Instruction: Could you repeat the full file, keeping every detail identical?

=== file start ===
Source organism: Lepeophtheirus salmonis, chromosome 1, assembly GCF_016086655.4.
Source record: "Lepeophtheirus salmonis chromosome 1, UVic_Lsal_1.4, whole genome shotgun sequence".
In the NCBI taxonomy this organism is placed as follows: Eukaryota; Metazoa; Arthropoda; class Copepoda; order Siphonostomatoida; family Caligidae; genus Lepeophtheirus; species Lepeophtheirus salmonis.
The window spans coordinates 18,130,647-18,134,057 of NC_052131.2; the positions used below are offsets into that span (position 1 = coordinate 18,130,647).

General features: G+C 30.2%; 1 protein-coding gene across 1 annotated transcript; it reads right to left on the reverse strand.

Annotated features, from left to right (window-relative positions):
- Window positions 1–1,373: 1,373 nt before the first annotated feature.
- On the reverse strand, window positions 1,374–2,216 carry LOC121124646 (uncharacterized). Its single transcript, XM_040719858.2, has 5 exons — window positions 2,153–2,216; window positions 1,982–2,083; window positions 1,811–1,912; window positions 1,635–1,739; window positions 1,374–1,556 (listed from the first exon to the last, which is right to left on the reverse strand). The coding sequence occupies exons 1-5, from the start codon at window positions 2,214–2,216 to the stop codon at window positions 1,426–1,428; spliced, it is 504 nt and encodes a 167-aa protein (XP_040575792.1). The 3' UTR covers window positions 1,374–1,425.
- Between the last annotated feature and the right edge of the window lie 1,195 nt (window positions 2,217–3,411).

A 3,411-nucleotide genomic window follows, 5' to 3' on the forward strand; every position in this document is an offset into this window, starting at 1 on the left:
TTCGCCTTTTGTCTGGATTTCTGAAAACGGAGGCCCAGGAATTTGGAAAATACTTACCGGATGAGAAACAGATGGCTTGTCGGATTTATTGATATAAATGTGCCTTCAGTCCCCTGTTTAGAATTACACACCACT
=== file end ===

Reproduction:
Source organism: Lepeophtheirus salmonis, chromosome 1, assembly GCF_016086655.4.
Source record: "Lepeophtheirus salmonis chromosome 1, UVic_Lsal_1.4, whole genome shotgun sequence".
In the NCBI taxonomy this organism is placed as follows: Eukaryota; Metazoa; Arthropoda; class Copepoda; order Siphonostomatoida; family Caligidae; genus Lepeophtheirus; species Lepeophtheirus salmonis.
The window spans coordinates 18,130,647-18,134,057 of NC_052131.2; the positions used below are offsets into that span (position 1 = coordinate 18,130,647).

General features: G+C 30.2%; 1 protein-coding gene across 1 annotated transcript; it reads right to left on the reverse strand.

Annotated features, from left to right (window-relative positions):
- Window positions 1–1,373: 1,373 nt before the first annotated feature.
- On the reverse strand, window positions 1,374–2,216 carry LOC121124646 (uncharacterized). Its single transcript, XM_040719858.2, has 5 exons — window positions 2,153–2,216; window positions 1,982–2,083; window positions 1,811–1,912; window positions 1,635–1,739; window positions 1,374–1,556 (listed from the first exon to the last, which is right to left on the reverse strand). The coding sequence occupies exons 1-5, from the start codon at window positions 2,214–2,216 to the stop codon at window positions 1,426–1,428; spliced, it is 504 nt and encodes a 167-aa protein (XP_040575792.1). The 3' UTR covers window positions 1,374–1,425.
- Between the last annotated feature and the right edge of the window lie 1,195 nt (window positions 2,217–3,411).

A 3,411-nucleotide genomic window follows, 5' to 3' on the forward strand; every position in this document is an offset into this window, starting at 1 on the left:
TTCGCCTTTTGTCTGGATTTCTGAAAACGGAGGCCCAGGAATTTGGAAAATACTTACCGGATGAGAAACAGATGGCTTGTCGGATTTATTGATATAAATGTGCCTTCAGTCCCCTGTTTAGAATTACACACCACT